It is the month of Muharram in the Islamic calendar and time of Ashoura, the Shi'a tradition of remembering the death of Hussein (son of Ali, cousin of the Prophet) at Karbala at the hands of Yazid Ibn Muawiyah.
The first ten days of Ashoura are the most intense. Every night, devout Shi'a gather to hear the Majlis, a recitation of the events that led up to the martyrdom of Hussein. Watching the Majlis provides a useful insight into how the Shi'a community in Lebanon respond to their leaders and understand how they perceive themselves as a group. The Shi'a in Lebanon are careful to maintain a defensive position vis-à-vis 'the other'. This is borne of the Shi'a's view of themselves as a minority sect within Islam. The story of Hussein – repeated yearly as it is – reiterates this perception of being the underdog, the need for sacrifice and the glory of martyrdom in the pursuit of justice.
As per the Shi'a tradition of mixing politics with religion, the Majlis each night is often preceded by a speech which is sometimes political. During Ashoura, Hasan Nasrallah, the Secretary-General of Hizbullah, broadcasts a speech live every other night on television (he usually makes one speech in person, but this is never announced in advance for security reasons). His speech on 27 October, the third night of Ashoura, was watched by the audience of the Majlis attentively, respectfully and in many cases adoringly. This kind of attention to every word demonstrates how the success of Hizbullah is partly grounded in the discipline and restraint it is able to instil in both its supporters and active members.
In what was a fairly frank speech,* Nasrallah outlined Hizbullah's position on the Daesh (ISIS in Arabic) and spoke about Islamic extremism more broadly.
He asked that all moderate Muslims and members of other religions make their voices louder than that of the extremists. He spoke in terms that appeared to support the successful Tunisian elections and came close to mocking extremist positions on the elections and other Islamic traditions these groups have labelled as apostasy. He stated that crying out Alluhu Akbar ('God is great') to justify every action does not render such actions legitimate. His concern is that committing acts such as beheadings and other forms of violence in conjunction with the phrase exerts not only a negative impression of Islam in non-Muslim countries but also has the potential to motivate Muslims to distance themselves from Islam.
The second main topic of his speech was Hizbullah's views on the main cause of the rise of Islamic militancy today.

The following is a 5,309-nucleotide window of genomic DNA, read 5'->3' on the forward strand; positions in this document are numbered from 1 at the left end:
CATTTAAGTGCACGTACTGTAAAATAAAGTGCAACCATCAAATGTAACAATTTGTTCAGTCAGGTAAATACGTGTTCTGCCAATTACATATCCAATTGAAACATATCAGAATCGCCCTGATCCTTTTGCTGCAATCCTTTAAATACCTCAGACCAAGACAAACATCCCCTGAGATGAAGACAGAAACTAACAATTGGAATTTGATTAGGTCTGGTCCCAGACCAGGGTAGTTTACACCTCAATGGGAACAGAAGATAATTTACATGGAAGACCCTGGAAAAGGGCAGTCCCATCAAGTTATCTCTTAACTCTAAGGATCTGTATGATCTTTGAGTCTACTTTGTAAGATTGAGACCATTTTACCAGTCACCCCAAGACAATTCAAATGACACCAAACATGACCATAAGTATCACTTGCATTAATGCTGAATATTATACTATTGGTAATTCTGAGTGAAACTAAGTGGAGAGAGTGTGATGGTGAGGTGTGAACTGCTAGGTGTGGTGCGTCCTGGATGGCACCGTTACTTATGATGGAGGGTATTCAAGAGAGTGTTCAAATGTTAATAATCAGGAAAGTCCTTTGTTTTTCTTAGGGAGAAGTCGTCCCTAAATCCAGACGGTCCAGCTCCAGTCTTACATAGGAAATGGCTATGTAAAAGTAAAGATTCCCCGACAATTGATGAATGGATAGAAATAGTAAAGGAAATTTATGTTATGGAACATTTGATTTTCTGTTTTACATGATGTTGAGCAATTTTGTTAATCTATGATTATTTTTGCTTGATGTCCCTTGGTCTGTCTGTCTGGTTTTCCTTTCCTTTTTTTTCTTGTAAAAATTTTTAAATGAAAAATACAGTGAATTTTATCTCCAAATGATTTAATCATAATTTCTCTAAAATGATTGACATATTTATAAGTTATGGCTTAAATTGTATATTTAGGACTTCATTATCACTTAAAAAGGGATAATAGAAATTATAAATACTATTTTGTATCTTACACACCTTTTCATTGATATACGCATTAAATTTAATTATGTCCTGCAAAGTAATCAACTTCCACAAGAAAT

The points Nasrallah made dovetailed with comments in an article in Foreign Policy released recently which reported on the use of children by ISIS and the existence of training camps and schools for children as young as six. In the article, Kate Brannen argued that a generation of children are now being educated in extremist ideology in Syria and Iraq, confirming the view expressed by the US and its allies that taking out ISIS is a long-term project. Nasrallah argued that the roots of this phenomenon come from the propagation of a narrow interpretation of Islam which has been going on for 200 years – which he expressly stated was largely funded by Wahhabis in Saudi Arabia. He used the analogy of an event that occurred during the time of Ali, when a group of Muslims deserted from traditional Islam. He said the group was offered the choice of discussion and reconciliation. Those who chose to return to the fold were accepted and forgiven. Those who did not were fought.
Nasrallah acknowledged the economic arguments regarding the rise of extremism, but said it is the ideology of extremists that needs to be dealt with: first by peaceful discussion (cultural, intellectual and scientific) and then through war. He posited that the first step in eradicating ISIS and similar movements is to shut off their access to funds, to close the schools where extremism is taught and shut down all propaganda machinery relating to its ideology, whether it is websites, printed material or television. He proposed that members of these groups should be offered the chance to revert back to the leadership of more mainstream Sheikhs who oppose ISIS ideology. The final step is then to fight those who choose to remain aligned with such extremism.
Irrespective of the obvious irony in some of these statements, coming as they do from a group that many in the West regard as being just as dangerous as ISIS, it is clear from this speech that Hizbullah will remain committed to placing boots on the ground until the threat posed by ISIS, and other groups like Jabat Al-Nusra, are eliminated. Irrespective of the different motivations of the US (and its allies) and Hizbullah, like it or not, Nasrallah and his followers are singing from the same hymn sheet when it comes to ISIS.
*Thanks go to Gharib Hashem for his assistance in translating this speech.
Photo courtesy of Flickr user thierry ehrmann.